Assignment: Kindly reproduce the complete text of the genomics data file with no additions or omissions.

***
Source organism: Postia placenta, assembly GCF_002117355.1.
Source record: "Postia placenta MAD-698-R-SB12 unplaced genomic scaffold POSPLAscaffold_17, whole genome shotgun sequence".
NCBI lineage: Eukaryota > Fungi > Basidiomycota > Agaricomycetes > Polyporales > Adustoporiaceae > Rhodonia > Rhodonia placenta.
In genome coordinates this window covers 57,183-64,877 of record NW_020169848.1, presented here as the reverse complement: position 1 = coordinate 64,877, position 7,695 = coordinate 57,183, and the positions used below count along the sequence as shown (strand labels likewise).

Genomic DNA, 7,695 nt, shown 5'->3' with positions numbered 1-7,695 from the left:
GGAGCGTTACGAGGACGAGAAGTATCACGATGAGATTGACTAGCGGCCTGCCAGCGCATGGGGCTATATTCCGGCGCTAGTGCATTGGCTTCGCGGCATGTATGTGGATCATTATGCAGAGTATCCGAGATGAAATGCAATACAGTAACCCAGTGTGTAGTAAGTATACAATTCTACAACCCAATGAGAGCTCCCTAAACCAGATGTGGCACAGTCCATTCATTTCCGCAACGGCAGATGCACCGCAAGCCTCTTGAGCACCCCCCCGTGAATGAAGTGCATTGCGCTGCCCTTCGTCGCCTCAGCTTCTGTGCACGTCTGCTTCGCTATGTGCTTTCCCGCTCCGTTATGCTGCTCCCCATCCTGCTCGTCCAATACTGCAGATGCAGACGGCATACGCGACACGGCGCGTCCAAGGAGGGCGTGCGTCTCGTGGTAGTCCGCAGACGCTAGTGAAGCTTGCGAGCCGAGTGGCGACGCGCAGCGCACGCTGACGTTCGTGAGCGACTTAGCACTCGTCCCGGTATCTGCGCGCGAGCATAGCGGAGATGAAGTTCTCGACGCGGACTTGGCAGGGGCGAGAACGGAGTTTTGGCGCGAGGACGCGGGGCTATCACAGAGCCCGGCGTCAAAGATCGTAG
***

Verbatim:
Source organism: Postia placenta, assembly GCF_002117355.1.
Source record: "Postia placenta MAD-698-R-SB12 unplaced genomic scaffold POSPLAscaffold_17, whole genome shotgun sequence".
NCBI lineage: Eukaryota > Fungi > Basidiomycota > Agaricomycetes > Polyporales > Adustoporiaceae > Rhodonia > Rhodonia placenta.
In genome coordinates this window covers 57,183-64,877 of record NW_020169848.1, presented here as the reverse complement: position 1 = coordinate 64,877, position 7,695 = coordinate 57,183, and the positions used below count along the sequence as shown (strand labels likewise).

Genomic DNA, 7,695 nt, shown 5'->3' with positions numbered 1-7,695 from the left:
GGAGCGTTACGAGGACGAGAAGTATCACGATGAGATTGACTAGCGGCCTGCCAGCGCATGGGGCTATATTCCGGCGCTAGTGCATTGGCTTCGCGGCATGTATGTGGATCATTATGCAGAGTATCCGAGATGAAATGCAATACAGTAACCCAGTGTGTAGTAAGTATACAATTCTACAACCCAATGAGAGCTCCCTAAACCAGATGTGGCACAGTCCATTCATTTCCGCAACGGCAGATGCACCGCAAGCCTCTTGAGCACCCCCCCGTGAATGAAGTGCATTGCGCTGCCCTTCGTCGCCTCAGCTTCTGTGCACGTCTGCTTCGCTATGTGCTTTCCCGCTCCGTTATGCTGCTCCCCATCCTGCTCGTCCAATACTGCAGATGCAGACGGCATACGCGACACGGCGCGTCCAAGGAGGGCGTGCGTCTCGTGGTAGTCCGCAGACGCTAGTGAAGCTTGCGAGCCGAGTGGCGACGCGCAGCGCACGCTGACGTTCGTGAGCGACTTAGCACTCGTCCCGGTATCTGCGCGCGAGCATAGCGGAGATGAAGTTCTCGACGCGGACTTGGCAGGGGCGAGAACGGAGTTTTGGCGCGAGGACGCGGGGCTATCACAGAGCCCGGCGTCAAAGATCGTAG